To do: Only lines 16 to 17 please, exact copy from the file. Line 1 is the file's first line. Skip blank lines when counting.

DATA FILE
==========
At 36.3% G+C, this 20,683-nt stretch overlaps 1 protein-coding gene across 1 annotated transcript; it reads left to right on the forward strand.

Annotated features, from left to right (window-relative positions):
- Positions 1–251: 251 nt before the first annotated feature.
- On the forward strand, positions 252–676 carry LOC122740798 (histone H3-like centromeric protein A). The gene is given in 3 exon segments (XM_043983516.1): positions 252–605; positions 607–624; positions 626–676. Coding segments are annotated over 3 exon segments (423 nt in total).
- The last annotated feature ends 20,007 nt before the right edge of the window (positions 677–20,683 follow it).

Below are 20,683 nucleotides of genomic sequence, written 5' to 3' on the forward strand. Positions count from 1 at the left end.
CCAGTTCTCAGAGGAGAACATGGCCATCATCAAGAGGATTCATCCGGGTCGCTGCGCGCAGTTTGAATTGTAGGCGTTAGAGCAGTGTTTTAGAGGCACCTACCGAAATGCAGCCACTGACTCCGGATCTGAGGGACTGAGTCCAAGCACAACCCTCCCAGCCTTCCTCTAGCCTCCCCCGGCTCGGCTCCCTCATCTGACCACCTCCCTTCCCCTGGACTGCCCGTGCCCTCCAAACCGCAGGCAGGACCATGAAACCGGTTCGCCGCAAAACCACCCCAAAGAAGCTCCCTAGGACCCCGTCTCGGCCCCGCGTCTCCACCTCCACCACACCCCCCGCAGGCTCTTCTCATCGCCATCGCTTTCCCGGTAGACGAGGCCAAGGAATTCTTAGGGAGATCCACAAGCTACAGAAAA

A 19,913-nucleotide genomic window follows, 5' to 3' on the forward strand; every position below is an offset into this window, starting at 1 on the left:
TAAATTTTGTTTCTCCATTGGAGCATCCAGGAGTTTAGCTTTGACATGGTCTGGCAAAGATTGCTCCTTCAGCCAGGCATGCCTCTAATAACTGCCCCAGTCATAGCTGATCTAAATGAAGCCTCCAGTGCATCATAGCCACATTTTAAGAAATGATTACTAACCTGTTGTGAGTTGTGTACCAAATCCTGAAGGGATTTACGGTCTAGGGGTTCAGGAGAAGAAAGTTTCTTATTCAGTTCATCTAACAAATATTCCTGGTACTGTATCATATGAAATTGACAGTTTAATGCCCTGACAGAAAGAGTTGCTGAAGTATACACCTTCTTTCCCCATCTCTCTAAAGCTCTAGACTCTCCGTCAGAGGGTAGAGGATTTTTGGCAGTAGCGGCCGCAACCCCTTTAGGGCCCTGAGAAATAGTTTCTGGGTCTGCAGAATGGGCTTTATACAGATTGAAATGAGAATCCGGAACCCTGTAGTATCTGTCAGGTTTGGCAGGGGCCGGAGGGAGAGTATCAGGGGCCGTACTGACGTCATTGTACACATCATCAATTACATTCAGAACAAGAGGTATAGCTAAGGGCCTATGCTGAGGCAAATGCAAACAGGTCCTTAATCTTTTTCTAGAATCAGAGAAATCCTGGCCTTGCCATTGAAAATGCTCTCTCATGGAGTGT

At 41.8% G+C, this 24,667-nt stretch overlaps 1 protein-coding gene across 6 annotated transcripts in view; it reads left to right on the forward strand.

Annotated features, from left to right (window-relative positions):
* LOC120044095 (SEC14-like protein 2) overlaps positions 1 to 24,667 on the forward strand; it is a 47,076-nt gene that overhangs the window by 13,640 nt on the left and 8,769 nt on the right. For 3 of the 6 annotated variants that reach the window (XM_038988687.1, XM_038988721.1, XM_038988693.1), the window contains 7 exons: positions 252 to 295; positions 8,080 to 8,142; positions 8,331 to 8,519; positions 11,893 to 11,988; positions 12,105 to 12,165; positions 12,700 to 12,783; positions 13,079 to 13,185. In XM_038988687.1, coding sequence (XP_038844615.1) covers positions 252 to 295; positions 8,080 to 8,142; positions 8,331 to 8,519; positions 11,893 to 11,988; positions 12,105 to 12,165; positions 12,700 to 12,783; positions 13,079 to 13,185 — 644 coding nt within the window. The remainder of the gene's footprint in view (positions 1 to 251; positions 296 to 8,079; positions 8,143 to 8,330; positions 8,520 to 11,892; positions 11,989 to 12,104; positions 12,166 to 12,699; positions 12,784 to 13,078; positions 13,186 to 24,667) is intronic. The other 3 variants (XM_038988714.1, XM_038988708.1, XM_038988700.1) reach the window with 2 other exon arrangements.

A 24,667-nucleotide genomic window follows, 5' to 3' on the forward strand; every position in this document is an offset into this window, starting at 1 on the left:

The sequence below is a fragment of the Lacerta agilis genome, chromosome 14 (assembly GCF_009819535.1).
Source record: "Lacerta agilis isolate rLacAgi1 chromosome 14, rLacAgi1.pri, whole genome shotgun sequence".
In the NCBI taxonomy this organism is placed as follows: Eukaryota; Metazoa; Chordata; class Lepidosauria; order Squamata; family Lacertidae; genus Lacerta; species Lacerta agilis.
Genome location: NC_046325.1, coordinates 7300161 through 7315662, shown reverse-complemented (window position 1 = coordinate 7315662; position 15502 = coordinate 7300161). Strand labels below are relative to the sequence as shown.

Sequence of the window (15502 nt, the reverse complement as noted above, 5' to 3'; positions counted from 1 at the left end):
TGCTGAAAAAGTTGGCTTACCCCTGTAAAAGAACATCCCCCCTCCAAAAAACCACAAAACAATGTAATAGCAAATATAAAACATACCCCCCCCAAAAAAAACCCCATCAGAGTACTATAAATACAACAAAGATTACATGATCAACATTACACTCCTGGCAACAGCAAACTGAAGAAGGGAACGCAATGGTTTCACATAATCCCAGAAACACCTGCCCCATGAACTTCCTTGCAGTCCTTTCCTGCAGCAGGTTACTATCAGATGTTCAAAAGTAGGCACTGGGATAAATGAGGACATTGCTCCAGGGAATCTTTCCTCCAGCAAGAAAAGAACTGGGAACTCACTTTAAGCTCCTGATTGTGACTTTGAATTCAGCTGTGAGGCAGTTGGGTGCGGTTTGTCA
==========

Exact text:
In the NCBI taxonomy this organism is placed as follows: Eukaryota; Metazoa; Chordata; class Lepidosauria; order Squamata; family Lacertidae; genus Lacerta; species Lacerta agilis.
Genome location: NC_046325.1, coordinates 7300161 through 7315662, shown reverse-complemented (window position 1 = coordinate 7315662; position 15502 = coordinate 7300161). Strand labels below are relative to the sequence as shown.